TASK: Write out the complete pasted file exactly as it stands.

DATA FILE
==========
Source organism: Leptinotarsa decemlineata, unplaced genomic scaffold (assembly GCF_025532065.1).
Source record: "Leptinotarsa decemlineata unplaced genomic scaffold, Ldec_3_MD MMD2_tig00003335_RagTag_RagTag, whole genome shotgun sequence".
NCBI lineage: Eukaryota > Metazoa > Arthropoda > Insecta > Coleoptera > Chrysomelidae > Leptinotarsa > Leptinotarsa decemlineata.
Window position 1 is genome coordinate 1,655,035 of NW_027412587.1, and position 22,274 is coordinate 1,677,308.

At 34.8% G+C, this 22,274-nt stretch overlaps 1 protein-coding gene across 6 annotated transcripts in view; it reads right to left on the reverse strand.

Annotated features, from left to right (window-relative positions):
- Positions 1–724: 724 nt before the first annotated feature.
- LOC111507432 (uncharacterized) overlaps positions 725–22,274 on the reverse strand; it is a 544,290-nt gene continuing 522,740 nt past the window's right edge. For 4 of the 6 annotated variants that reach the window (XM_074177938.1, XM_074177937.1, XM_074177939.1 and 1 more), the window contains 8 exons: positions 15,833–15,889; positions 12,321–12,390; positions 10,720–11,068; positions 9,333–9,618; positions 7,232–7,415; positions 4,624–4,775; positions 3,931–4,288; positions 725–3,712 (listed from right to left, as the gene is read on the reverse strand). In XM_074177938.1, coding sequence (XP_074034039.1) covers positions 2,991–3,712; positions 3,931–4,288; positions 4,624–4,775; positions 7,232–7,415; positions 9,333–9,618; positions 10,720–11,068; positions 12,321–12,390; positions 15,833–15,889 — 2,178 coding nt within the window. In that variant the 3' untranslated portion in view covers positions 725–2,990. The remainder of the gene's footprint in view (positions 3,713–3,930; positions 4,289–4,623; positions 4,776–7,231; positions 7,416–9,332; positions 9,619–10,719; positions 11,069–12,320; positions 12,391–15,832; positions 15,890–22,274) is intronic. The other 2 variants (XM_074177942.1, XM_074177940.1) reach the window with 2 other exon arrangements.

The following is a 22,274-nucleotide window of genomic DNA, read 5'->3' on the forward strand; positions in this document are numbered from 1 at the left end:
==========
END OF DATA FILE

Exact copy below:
Source organism: Leptinotarsa decemlineata, unplaced genomic scaffold (assembly GCF_025532065.1).
Source record: "Leptinotarsa decemlineata unplaced genomic scaffold, Ldec_3_MD MMD2_tig00003335_RagTag_RagTag, whole genome shotgun sequence".
NCBI lineage: Eukaryota > Metazoa > Arthropoda > Insecta > Coleoptera > Chrysomelidae > Leptinotarsa > Leptinotarsa decemlineata.
Window position 1 is genome coordinate 1,655,035 of NW_027412587.1, and position 22,274 is coordinate 1,677,308.

At 34.8% G+C, this 22,274-nt stretch overlaps 1 protein-coding gene across 6 annotated transcripts in view; it reads right to left on the reverse strand.

Annotated features, from left to right (window-relative positions):
- Positions 1–724: 724 nt before the first annotated feature.
- LOC111507432 (uncharacterized) overlaps positions 725–22,274 on the reverse strand; it is a 544,290-nt gene continuing 522,740 nt past the window's right edge. For 4 of the 6 annotated variants that reach the window (XM_074177938.1, XM_074177937.1, XM_074177939.1 and 1 more), the window contains 8 exons: positions 15,833–15,889; positions 12,321–12,390; positions 10,720–11,068; positions 9,333–9,618; positions 7,232–7,415; positions 4,624–4,775; positions 3,931–4,288; positions 725–3,712 (listed from right to left, as the gene is read on the reverse strand). In XM_074177938.1, coding sequence (XP_074034039.1) covers positions 2,991–3,712; positions 3,931–4,288; positions 4,624–4,775; positions 7,232–7,415; positions 9,333–9,618; positions 10,720–11,068; positions 12,321–12,390; positions 15,833–15,889 — 2,178 coding nt within the window. In that variant the 3' untranslated portion in view covers positions 725–2,990. The remainder of the gene's footprint in view (positions 3,713–3,930; positions 4,289–4,623; positions 4,776–7,231; positions 7,416–9,332; positions 9,619–10,719; positions 11,069–12,320; positions 12,391–15,832; positions 15,890–22,274) is intronic. The other 2 variants (XM_074177942.1, XM_074177940.1) reach the window with 2 other exon arrangements.

The following is a 22,274-nucleotide window of genomic DNA, read 5'->3' on the forward strand; positions in this document are numbered from 1 at the left end: